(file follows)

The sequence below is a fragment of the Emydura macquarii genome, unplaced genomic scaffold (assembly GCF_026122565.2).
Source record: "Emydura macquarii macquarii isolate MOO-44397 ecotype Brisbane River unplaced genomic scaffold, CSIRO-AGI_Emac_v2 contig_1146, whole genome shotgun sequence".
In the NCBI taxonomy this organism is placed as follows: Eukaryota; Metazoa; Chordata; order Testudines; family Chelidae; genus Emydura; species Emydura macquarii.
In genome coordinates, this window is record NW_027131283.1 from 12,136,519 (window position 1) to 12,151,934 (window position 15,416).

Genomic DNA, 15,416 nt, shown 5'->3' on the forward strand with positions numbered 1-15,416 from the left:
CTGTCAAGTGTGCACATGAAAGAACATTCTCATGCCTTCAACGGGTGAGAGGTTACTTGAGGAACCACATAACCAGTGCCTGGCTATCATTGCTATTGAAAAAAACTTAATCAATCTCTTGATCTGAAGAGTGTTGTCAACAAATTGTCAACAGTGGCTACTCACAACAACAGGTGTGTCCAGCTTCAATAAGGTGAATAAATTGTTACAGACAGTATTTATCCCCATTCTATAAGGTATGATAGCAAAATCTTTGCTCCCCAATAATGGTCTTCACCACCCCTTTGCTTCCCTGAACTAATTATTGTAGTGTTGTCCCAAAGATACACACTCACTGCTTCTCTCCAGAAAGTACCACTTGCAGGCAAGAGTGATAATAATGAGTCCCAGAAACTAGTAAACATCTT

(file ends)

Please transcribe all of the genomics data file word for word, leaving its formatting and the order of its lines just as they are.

The sequence below is a fragment of the Emydura macquarii genome, unplaced genomic scaffold (assembly GCF_026122565.2).
Source record: "Emydura macquarii macquarii isolate MOO-44397 ecotype Brisbane River unplaced genomic scaffold, CSIRO-AGI_Emac_v2 contig_1146, whole genome shotgun sequence".
In the NCBI taxonomy this organism is placed as follows: Eukaryota; Metazoa; Chordata; order Testudines; family Chelidae; genus Emydura; species Emydura macquarii.
In genome coordinates, this window is record NW_027131283.1 from 12,136,519 (window position 1) to 12,151,934 (window position 15,416).

Genomic DNA, 15,416 nt, shown 5'->3' on the forward strand with positions numbered 1-15,416 from the left:
CTGTCAAGTGTGCACATGAAAGAACATTCTCATGCCTTCAACGGGTGAGAGGTTACTTGAGGAACCACATAACCAGTGCCTGGCTATCATTGCTATTGAAAAAAACTTAATCAATCTCTTGATCTGAAGAGTGTTGTCAACAAATTGTCAACAGTGGCTACTCACAACAACAGGTGTGTCCAGCTTCAATAAGGTGAATAAATTGTTACAGACAGTATTTATCCCCATTCTATAAGGTATGATAGCAAAATCTTTGCTCCCCAATAATGGTCTTCACCACCCCTTTGCTTCCCTGAACTAATTATTGTAGTGTTGTCCCAAAGATACACACTCACTGCTTCTCTCCAGAAAGTACCACTTGCAGGCAAGAGTGATAATAATGAGTCCCAGAAACTAGTAAACATCTT